Evolution of the Mega Haulers
By Ray Prince, NorCalCars Writer
Carrying 21 foot trailers and tugging sailboats along off roads and
interstate highways is a job for mega haulers like the Chevy 3500, Ford
F-Series, and Toyota Tundra. Long considered traditionalist vehicles that pride
themselves in crossing virtually any type of landscape towing serious cargo
weight, each of the trucks in this review are the largest in its class. Brand
loyalties aside, let's analyze and provide insightful in-depth analysis on each
brand using guidelines from similar articles on norcalcars.com.
When you done, stop by and check out our selection of
Northern California Trucks for sale at NorCalCars.
The Chevy 3500 - Super Hauler X 10
Chevrolet first stamped the Silverado name across its cabs in 1999, later
applying it to the current generation of 3500s after a design overhaul a few
years later. Its signature feature is its workhorse quality with a very long
wheelbase and stiff suspensions, along with its growing status as a consensus
No. 1 amongst many experts in overall large truck rankings. Today's 3500 HD is
a significant upgrade over previous generations and comes in three cab types:
regular, extended, and crew. Extended and crew body styles come with four
interior options that feature its own alignment of dashboard design and trim.
Before you continue reading - a 15 second primer on large truck cab types:
Regular cabs - Two doors with room for two or three passengers
Compact cabs - Emphasis on extra storage space instead of extra passenger
Full size "crew" cabs - Seats up to three more passengers. These usually
have four full size doors.
One knock on the Chevy has been its uncomfortable past with poor design and hard
plastic. Riding the old design, I really felt restricted by this tough
material. Everything seemed to rattle, including the bobblehead-like glove
compartment when opened. Scuffs and scratches also seemed more prominent. Now,
with the Chevy 3500'S new upholstery and asymmetrical dashboards, its ride is
smoother without sacrificing too much 'grit' brand loyalists love.
F-450 - Fords Most Powerful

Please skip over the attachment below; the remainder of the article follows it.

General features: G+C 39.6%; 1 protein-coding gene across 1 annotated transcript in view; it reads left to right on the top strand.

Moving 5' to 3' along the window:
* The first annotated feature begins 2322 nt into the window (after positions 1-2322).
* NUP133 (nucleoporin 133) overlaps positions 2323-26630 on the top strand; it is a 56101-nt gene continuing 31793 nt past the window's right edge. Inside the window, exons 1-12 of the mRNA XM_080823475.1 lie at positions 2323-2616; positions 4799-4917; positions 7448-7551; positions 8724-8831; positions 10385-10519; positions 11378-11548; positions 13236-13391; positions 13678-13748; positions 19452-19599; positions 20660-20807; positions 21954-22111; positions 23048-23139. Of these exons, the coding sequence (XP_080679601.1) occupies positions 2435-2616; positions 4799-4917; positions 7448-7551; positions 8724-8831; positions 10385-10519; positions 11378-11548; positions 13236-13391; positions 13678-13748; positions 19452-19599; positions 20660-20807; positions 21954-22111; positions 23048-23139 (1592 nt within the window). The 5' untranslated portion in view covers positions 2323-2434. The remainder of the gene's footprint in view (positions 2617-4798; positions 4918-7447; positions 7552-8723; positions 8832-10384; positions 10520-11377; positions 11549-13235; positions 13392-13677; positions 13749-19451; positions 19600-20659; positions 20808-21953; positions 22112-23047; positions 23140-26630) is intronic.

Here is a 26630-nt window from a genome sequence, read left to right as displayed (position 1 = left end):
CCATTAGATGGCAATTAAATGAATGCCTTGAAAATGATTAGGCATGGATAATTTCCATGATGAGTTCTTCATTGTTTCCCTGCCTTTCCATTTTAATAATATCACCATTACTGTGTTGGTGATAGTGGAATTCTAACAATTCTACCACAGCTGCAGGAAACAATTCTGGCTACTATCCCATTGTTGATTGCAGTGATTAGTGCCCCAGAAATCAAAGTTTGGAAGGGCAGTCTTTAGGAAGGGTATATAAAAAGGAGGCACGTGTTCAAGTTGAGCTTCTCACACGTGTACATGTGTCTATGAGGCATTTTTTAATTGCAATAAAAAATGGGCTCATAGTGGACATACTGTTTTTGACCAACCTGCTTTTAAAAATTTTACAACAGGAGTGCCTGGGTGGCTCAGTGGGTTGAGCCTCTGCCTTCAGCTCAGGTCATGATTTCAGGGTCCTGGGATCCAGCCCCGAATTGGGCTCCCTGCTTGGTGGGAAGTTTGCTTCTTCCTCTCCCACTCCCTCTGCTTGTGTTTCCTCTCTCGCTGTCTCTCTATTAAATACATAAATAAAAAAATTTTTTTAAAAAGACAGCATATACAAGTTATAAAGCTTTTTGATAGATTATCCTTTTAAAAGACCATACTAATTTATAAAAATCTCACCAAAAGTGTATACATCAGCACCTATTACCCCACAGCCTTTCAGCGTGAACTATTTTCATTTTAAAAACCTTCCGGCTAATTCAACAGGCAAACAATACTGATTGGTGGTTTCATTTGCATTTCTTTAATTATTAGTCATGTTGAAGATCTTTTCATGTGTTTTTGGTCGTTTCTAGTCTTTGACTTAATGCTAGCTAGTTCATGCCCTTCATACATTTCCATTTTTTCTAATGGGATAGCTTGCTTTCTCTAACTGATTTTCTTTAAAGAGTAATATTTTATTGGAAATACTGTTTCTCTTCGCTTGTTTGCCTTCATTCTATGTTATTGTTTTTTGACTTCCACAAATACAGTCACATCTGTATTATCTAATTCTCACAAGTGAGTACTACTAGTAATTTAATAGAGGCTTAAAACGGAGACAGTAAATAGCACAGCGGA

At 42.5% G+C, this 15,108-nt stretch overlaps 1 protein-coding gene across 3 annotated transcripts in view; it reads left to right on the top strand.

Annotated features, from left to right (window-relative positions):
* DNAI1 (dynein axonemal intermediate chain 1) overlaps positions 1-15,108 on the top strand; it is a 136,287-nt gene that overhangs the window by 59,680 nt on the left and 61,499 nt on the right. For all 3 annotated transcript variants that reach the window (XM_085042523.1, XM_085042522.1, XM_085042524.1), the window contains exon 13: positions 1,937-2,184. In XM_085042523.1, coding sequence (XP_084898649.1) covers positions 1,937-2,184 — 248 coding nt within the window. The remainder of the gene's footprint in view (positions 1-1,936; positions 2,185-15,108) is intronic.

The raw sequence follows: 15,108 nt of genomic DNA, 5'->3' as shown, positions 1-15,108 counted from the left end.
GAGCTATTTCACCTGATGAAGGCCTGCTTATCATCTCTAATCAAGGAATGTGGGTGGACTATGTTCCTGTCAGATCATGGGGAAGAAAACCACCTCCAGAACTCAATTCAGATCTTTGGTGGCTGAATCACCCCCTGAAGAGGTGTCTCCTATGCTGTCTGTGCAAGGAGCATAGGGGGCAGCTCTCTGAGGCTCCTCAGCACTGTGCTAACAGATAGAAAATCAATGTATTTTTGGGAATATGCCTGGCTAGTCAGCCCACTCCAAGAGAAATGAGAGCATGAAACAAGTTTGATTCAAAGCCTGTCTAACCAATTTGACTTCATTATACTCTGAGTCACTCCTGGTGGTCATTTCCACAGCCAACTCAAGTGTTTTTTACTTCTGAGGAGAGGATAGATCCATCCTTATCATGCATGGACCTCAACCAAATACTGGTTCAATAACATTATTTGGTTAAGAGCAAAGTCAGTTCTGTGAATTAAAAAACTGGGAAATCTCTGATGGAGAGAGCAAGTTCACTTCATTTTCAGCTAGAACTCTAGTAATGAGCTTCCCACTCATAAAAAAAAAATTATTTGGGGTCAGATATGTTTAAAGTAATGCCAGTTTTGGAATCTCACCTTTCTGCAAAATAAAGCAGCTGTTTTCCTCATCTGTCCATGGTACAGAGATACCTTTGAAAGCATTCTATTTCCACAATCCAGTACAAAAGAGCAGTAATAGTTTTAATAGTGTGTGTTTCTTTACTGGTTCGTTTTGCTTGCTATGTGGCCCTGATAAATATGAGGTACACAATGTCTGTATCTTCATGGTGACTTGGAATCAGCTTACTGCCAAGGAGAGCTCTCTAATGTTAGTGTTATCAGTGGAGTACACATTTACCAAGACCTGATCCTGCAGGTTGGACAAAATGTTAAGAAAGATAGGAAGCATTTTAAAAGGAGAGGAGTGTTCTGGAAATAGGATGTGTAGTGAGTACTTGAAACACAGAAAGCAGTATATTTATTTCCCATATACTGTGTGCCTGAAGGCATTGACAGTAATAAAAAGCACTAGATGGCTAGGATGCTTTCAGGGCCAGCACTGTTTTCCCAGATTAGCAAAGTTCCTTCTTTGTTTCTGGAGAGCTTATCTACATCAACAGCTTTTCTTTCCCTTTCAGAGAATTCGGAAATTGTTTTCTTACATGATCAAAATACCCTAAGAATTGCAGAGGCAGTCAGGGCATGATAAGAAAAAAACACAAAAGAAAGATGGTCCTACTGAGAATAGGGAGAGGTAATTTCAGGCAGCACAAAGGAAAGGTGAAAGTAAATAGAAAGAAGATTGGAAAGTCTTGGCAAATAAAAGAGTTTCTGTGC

Another hot shot in the large truck lineup is the Ford F-450 series. Pound for
pound, it ranks as one of the most powerful vehicles on the road with a 24,000
pound towing capacity, V8 (300 HP) or V10 (362 HP) options, and dual rear
wheels to maximize pull. Unlike other Super Duty F-250 and F-350 models, the
F-450 switches it up with a special chassis that relies on remodified
underpinnings to haul even more weight. The F450 is a complete tank in
appearance as well, with an intimidating front grille and square front features
that make its lightweight F-150 sister’s curved nose look like a prom queen.
During my test drive, I didn't appreciate its front width that much. The
lighter duty F150 maneuvers through parking spaces and tight corners a lot
better which is my own personal requirement for any car.
Like the Silverado, the F450's interior also claims a "gritty rugged" luxury
feel. For starters, there are three versions: base XL, mid range XLT, and the
premium Lariat. The XL is the simplest truck, with the upgraded XLT coming with
newer accessories and customization room. The Lariat is the F150´s polar
opposite, with climate control and leather seating. If you want to go all out,
moon roofs and rear seat DVDs are available as well. On all models, dashboards
and cabins are surprisingly less dynamic than the Chevrolet - split by a
huge armrest down the middle.
Toyota Tundra - The Recreational Drivers Choice
The last large truck in our review is the more mainstream Toyota Tundra. It’s a
complete full size truck that has matched exceptionally with recreational
minded drivers over the years, given its lesser dimensions than the larger F150
and Chevy 3500. With failed plans to concentrate solely on V8s along with a low
tow rating, Toyota changed gears in 2007 and decided to concentrate on a more
serious demographic = spawning a new truck in two versions: double cab and
CrewMax. Mile for mile the Toyota is quicker than the F150 and 3500. In my
opinion, its six-speed transmission packs extra punch, especially with large
cargo haul. The only downsides are its hard plastic interior, handling, boring
interior, and the company's possible misstep of putting off buyers who
appreciate the Tundra's past.
All in all, expect a full size truck to run you anywhere from the low 20,000 K
to the high 50,000 K range with the Tundra, Silverado, and Ford F-450 falling
in between. If beds are your thing, realize full size trucks offer up to 8 foot
long beds depending on the brand and whether it's a regular, extended, or crew
cab. Whether it is for towing cargo or moving cross-country, these three trucks
are more than capable of getting the job done.